Empire migration, soldier settlement and British wartime initiative, 1914–1922
in Unfit for heroes
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The outbreak of First World War effectively ended imperial migration for the next five years. Post-war imperial migration was not regarded as a major issue by the imperial government until the summer of 1916, but thereafter its close association with post-war reconstruction made it an increasingly important matter. Moreover, the failure of the British government to launch a successful domestic colonisation scheme had a direct bearing on the implementation of the empire migration project. The period between 1919 and 1922 proved to be a crucial one for constructive imperialists throughout the empire. The task of assisting ex-servicemen was a completely separate matter, according to Leo Amery when he first took office in January. Amery's immediate aim was to frame a new emigration bill which would enhance imperial unity, contribute to the economic well being of the empire and offset the fiasco of Long's ill-conceived 1918 Emigration Bill.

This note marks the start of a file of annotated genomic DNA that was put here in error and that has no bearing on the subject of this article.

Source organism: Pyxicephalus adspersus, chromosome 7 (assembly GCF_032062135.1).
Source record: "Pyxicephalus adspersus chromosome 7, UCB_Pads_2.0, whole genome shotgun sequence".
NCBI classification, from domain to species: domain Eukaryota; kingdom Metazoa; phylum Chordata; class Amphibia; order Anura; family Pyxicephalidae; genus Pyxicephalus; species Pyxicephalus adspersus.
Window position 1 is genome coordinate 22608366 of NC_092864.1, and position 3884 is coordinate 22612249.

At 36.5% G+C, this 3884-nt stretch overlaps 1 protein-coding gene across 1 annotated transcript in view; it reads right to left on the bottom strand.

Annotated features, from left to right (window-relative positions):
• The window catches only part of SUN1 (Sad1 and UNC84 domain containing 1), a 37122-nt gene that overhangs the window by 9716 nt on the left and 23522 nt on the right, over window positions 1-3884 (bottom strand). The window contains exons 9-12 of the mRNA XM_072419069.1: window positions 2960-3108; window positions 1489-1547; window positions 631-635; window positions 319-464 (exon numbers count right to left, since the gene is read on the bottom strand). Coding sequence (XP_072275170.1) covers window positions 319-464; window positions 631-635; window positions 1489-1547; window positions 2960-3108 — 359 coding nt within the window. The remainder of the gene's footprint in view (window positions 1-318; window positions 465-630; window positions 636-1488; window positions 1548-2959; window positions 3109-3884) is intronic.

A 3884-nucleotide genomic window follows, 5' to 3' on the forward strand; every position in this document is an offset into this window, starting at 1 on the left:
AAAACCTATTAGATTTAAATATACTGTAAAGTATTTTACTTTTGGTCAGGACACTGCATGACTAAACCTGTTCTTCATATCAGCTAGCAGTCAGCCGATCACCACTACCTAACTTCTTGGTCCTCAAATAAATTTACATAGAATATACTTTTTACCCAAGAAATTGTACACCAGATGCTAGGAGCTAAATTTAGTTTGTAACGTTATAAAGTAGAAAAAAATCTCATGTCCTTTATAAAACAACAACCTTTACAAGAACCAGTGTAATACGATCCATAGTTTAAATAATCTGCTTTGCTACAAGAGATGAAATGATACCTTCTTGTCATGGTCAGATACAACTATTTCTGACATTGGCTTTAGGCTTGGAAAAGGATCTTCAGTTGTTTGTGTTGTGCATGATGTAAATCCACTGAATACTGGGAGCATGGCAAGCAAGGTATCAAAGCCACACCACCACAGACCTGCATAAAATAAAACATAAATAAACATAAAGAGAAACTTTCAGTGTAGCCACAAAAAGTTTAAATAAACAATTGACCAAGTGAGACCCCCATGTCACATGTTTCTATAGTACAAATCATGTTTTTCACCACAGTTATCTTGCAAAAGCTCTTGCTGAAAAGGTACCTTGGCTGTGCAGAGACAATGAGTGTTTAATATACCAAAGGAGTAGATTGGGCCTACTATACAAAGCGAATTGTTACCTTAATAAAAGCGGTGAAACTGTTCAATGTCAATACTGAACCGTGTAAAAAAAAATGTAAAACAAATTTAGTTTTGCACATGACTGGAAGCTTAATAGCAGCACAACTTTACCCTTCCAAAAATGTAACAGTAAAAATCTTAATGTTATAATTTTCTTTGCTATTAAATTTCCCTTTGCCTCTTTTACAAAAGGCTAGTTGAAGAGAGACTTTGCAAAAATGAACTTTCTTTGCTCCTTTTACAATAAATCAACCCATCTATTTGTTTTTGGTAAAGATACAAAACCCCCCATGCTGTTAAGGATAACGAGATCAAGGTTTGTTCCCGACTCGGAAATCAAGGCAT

Unfit for heroes

Reconstruction and Soldier Settlement in the Empire Between the Wars

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